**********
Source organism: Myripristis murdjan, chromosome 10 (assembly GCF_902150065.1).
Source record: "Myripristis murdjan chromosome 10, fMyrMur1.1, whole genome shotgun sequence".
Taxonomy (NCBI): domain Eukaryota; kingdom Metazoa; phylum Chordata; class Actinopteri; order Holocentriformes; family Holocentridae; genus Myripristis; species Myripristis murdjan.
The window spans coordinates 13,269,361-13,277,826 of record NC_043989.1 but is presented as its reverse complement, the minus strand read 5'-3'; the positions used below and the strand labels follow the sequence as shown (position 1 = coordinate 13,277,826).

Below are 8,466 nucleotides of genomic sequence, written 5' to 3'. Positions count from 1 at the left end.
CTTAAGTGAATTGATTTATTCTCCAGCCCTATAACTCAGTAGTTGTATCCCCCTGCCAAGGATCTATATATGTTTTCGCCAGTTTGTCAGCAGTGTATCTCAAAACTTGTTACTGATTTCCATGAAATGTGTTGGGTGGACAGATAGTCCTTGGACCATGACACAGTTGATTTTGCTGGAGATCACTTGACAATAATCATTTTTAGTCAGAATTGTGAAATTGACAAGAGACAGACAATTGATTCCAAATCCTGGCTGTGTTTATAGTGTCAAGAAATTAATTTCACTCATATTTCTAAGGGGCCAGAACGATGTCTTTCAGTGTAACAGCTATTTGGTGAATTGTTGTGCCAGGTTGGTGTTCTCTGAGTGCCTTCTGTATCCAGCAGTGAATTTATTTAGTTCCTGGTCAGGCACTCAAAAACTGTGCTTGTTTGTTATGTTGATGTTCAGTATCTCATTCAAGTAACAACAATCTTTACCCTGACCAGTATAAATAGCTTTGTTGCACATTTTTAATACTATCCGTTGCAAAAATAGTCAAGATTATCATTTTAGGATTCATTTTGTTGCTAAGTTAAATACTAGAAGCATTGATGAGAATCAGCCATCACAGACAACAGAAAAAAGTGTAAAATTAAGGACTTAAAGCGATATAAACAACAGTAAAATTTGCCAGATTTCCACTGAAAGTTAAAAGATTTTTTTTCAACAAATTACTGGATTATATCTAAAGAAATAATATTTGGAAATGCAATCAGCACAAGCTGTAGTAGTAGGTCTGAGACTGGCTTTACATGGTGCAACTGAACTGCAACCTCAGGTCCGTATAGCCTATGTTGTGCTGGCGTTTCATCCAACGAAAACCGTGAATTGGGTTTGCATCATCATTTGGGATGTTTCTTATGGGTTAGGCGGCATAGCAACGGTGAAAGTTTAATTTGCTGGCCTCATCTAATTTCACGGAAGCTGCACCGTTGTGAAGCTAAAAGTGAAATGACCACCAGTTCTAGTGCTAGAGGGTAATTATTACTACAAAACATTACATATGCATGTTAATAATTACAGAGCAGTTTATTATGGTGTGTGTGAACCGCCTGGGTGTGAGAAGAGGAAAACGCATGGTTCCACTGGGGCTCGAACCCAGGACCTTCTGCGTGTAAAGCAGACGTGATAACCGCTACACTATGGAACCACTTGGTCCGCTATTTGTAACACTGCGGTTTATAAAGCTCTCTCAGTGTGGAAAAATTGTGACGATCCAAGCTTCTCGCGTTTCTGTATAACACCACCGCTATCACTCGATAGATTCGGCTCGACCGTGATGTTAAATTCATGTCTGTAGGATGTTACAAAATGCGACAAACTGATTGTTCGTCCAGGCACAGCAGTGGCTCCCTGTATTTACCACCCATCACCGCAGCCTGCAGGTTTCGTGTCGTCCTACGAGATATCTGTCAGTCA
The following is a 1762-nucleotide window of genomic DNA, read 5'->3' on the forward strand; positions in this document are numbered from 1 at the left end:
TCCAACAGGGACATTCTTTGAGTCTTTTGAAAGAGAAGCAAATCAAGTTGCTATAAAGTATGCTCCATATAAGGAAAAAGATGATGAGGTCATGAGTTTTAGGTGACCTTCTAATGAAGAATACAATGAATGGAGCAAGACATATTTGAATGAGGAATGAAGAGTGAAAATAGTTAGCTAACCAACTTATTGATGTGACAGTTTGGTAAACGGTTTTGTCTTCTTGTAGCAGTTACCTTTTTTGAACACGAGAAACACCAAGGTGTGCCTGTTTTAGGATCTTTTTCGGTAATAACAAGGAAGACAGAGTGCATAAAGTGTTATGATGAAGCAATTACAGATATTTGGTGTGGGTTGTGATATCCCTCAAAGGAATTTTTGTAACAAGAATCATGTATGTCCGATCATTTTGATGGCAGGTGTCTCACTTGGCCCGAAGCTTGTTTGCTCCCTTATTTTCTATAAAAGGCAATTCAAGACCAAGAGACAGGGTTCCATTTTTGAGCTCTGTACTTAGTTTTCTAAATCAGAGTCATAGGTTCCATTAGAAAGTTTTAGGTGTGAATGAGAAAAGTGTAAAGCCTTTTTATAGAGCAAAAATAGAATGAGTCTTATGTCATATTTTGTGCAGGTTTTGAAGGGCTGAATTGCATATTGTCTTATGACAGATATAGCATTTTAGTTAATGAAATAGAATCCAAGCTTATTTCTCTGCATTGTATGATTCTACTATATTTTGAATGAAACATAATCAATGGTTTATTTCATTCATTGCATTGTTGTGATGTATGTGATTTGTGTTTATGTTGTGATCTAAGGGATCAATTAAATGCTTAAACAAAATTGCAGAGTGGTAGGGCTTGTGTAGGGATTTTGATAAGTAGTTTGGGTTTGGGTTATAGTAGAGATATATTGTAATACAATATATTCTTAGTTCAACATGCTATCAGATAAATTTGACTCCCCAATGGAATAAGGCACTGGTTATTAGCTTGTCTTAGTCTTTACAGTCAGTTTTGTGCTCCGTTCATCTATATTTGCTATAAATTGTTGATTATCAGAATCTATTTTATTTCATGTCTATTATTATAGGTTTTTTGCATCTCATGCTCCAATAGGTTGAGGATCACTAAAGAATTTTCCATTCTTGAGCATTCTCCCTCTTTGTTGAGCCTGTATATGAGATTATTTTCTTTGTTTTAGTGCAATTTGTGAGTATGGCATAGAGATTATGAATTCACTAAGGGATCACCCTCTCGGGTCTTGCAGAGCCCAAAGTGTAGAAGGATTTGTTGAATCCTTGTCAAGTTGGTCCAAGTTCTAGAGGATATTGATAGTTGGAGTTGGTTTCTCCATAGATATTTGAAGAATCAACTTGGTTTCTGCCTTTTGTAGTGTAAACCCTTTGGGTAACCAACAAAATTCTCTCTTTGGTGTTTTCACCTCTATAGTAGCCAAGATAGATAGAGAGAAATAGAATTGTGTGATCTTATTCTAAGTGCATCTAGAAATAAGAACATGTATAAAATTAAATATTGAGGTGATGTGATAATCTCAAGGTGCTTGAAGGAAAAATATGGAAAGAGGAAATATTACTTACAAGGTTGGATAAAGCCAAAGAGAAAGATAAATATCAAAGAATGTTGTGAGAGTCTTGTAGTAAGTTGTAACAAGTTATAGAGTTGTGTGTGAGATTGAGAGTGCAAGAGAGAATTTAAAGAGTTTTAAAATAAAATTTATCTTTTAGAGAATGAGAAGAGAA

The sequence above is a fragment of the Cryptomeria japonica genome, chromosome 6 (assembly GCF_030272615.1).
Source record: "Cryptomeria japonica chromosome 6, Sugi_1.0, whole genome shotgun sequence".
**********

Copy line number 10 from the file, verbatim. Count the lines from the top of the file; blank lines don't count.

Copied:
Source record: "Cryptomeria japonica chromosome 6, Sugi_1.0, whole genome shotgun sequence".